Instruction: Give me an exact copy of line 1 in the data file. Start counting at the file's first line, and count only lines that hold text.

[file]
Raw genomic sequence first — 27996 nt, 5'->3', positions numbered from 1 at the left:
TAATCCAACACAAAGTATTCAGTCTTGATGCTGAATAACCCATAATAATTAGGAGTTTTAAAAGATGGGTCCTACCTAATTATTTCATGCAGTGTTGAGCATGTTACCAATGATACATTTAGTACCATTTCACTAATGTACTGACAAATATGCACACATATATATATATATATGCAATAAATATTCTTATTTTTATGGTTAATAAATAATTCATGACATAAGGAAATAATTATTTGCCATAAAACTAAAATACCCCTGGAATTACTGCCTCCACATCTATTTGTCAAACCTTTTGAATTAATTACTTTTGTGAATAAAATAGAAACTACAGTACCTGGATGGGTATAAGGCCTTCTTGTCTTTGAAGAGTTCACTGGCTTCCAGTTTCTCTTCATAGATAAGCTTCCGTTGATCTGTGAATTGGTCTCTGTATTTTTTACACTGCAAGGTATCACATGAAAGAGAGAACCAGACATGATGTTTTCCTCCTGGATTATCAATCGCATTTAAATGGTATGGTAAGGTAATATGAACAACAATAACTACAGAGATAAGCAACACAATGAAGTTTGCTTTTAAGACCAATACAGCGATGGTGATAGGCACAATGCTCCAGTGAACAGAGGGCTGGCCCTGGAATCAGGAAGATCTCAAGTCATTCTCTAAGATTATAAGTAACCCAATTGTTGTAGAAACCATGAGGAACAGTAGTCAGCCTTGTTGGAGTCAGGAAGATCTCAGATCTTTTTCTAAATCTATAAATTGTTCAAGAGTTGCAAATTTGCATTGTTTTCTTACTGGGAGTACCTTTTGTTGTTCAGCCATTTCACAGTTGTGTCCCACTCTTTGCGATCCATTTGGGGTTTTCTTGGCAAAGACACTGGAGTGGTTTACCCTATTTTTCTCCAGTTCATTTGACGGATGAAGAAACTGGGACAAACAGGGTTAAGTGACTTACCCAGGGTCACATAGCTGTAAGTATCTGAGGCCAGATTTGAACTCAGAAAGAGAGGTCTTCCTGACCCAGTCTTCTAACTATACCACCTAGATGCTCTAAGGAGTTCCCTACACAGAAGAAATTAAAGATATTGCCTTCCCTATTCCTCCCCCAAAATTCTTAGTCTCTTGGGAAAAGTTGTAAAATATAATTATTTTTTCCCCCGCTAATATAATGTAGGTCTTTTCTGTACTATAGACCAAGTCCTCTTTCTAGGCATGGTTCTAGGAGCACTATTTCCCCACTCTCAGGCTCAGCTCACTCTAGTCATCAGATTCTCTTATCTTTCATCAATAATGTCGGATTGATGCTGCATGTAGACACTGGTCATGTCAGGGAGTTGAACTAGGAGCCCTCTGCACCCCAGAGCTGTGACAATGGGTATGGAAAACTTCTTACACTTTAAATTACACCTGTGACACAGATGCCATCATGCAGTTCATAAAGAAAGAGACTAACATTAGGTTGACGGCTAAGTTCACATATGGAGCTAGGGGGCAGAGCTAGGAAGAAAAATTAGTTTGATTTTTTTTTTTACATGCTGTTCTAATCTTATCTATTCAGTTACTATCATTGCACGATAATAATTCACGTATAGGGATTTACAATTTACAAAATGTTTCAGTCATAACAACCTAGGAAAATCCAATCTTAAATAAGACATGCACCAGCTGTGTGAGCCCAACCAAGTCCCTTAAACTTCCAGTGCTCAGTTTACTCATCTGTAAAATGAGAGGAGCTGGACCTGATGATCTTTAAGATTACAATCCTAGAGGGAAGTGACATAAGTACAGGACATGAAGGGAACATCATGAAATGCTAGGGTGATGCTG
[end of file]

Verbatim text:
Raw genomic sequence first — 27996 nt, 5'->3', positions numbered from 1 at the left: